Students write funny things about the workshop

The Ruin of a Writer

It’s Saturday afternoon and I sit at my computer, pounding away at a fragmentary ideaWHAT IDEA? that just might blossom into an essay or a story. I am oblivious to the bright sunshine that has finally broken through San Francisco’s weeks and months of gloom,HAVE IT LAND ON YOUR DESK OR ARM OR CAT? to the screeching children racing their bikes past my window, to the pale adults in shorts and T-shirts walking their dogs. OFF IN THE KITCHEN? ACROSS THE ROOM?Last night’s dinner dishes lie, crusted with vindaloo GREAT DETAIL Xsauce, in the sink. The sheets and towels in the washer wait damply to be dried. A stack of New Yorkers STILL IN BLUE WRAPPERSbeckons, undread. The refrigerator’s contents have dwindled to a chunk of cheddar, a bagged Caesar salad, seven kinds of mustard, and assorted condiments; even the milk expired last week. LEARNING TO DRINK COFFEE BLACKBut I am too busy writing to contemplate such banalities.

 

This writing class has ruined my life. I have become a woman obsessed—with words, with characters, with meaning. Everywhere I turn, everything I see and do is “material” demanding to be captured, massaged, and transformed into a new and different reality that I alone create and control. On the rare occasion that I read The New Yorker, it is with a jaundiced eye, readily dismissing world-renowned writers whose arc-less stories fail the “Adair test” promulgated by my teacher.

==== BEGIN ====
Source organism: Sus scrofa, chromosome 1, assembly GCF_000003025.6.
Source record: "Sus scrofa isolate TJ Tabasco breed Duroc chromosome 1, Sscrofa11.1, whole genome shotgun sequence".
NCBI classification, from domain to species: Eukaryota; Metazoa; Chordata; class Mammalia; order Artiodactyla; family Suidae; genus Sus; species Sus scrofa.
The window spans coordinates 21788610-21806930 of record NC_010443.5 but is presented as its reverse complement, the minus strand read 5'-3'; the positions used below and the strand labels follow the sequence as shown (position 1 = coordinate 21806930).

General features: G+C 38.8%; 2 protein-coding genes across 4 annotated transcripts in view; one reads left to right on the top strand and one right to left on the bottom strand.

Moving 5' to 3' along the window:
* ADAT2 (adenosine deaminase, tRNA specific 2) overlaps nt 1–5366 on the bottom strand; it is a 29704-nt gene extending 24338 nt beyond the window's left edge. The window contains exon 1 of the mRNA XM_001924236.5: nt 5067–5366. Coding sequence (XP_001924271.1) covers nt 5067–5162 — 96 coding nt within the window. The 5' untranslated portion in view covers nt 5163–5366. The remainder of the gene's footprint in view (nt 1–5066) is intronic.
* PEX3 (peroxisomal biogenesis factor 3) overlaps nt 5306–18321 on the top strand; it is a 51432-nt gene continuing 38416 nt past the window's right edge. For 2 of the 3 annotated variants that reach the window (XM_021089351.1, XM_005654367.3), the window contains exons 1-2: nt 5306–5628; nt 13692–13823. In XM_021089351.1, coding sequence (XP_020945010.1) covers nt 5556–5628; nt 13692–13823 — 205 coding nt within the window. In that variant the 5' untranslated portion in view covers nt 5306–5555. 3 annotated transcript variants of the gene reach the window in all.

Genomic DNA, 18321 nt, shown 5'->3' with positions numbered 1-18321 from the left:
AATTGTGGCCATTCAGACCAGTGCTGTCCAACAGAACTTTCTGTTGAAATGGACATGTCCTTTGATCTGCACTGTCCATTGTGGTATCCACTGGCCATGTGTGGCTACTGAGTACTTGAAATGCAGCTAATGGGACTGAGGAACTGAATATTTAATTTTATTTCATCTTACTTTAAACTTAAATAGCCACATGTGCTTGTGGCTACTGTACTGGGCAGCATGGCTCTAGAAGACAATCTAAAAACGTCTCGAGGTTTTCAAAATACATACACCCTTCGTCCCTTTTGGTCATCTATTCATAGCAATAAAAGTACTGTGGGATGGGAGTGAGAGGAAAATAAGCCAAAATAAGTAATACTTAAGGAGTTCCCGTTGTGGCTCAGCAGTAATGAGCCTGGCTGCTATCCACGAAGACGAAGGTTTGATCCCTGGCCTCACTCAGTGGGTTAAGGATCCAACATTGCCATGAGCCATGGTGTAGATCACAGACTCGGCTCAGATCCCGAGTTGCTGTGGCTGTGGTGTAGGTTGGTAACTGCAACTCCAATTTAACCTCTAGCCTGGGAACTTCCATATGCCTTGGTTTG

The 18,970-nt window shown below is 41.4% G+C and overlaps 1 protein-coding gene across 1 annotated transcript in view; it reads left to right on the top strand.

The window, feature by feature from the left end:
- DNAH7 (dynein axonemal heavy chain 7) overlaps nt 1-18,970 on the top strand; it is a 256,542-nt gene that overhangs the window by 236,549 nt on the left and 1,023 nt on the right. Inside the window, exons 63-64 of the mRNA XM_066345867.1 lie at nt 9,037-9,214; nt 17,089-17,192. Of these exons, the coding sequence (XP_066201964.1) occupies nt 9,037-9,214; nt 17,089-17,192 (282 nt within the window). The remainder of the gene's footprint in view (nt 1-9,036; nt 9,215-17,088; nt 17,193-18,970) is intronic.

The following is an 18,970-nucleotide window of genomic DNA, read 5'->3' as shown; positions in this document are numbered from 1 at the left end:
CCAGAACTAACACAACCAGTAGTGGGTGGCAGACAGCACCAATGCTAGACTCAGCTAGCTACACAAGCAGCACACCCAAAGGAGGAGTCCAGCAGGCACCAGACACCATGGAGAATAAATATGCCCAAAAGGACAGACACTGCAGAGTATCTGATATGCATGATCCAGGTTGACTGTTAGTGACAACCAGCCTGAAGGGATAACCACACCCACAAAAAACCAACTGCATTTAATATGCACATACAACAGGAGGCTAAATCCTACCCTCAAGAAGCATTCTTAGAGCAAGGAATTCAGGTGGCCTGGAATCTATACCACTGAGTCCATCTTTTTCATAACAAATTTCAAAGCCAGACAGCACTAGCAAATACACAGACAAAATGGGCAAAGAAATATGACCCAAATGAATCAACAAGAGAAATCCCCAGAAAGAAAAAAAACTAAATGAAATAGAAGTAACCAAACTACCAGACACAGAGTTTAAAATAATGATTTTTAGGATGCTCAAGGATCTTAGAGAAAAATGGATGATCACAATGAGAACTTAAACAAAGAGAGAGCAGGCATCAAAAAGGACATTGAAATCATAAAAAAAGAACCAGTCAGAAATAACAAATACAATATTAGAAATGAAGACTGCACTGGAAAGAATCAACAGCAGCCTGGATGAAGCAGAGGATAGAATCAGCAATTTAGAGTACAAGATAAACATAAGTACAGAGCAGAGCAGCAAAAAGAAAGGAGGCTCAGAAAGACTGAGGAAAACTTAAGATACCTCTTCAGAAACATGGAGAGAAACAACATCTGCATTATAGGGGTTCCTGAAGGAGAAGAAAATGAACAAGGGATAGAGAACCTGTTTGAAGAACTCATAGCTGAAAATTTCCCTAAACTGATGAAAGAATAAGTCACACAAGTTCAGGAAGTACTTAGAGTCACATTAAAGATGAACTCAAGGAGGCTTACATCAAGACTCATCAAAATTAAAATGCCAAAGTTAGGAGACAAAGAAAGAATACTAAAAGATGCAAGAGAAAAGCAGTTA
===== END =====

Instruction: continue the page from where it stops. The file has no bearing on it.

It’s even become a problem at work. My second floor office overlooks the courtyard and front door, nourishing my nosy nature with a view of all comings and goings. The other day as the CEO’s assistant left for lunch, I switched a conference call to mute and started typing. “Sarah slams down the phone and grabs the white leather jacket she just bought on credit with the still-pending bonus, her lovely, serene face contorting in anger. ‘Damn him,’ she mutters under her breath, wondering how many more times he’ll postpone her review. ‘Lunch’ she snaps at the receptionist, bolting out the door. Only this time, Sarah thinks, I might not come back.”  A few minutes later the real live CEO stopped by my office to chit chat on his way downstairs. My face flushed with guilt and embarrassment as I nonchalantly switched the screen to Lotus Notes, asking “What’s up?” It’s bad enough that I was writing on company time …but about my own boss?  VERY FUNNY PARAGRAPH! LOVE THAT!

 

How did this happen?

 

To be honest, I’ve wanted to be a writer since the third grade, when Mrs. Burnett, a pretty, blonde teacher who was about to be diagnosed with cancer, tacked my Christmas poem to the bulletin board.

 

“Christmas is the time of year

When everyone is full of cheer

When mailmen are busy bees

And people put up Christmas trees.” NICE

 

My heart swelled with pride every time I saw it there, adorned with a big gold star, best in class. The dyeDIE? was cast. That year I wrote and illustrated poems for Valentine’s Day, Easter, Mother’s Day, every possible occasion. 25 years later, when my mother died, I found them all in her bottom desk drawer. She was my first and most devoted audience.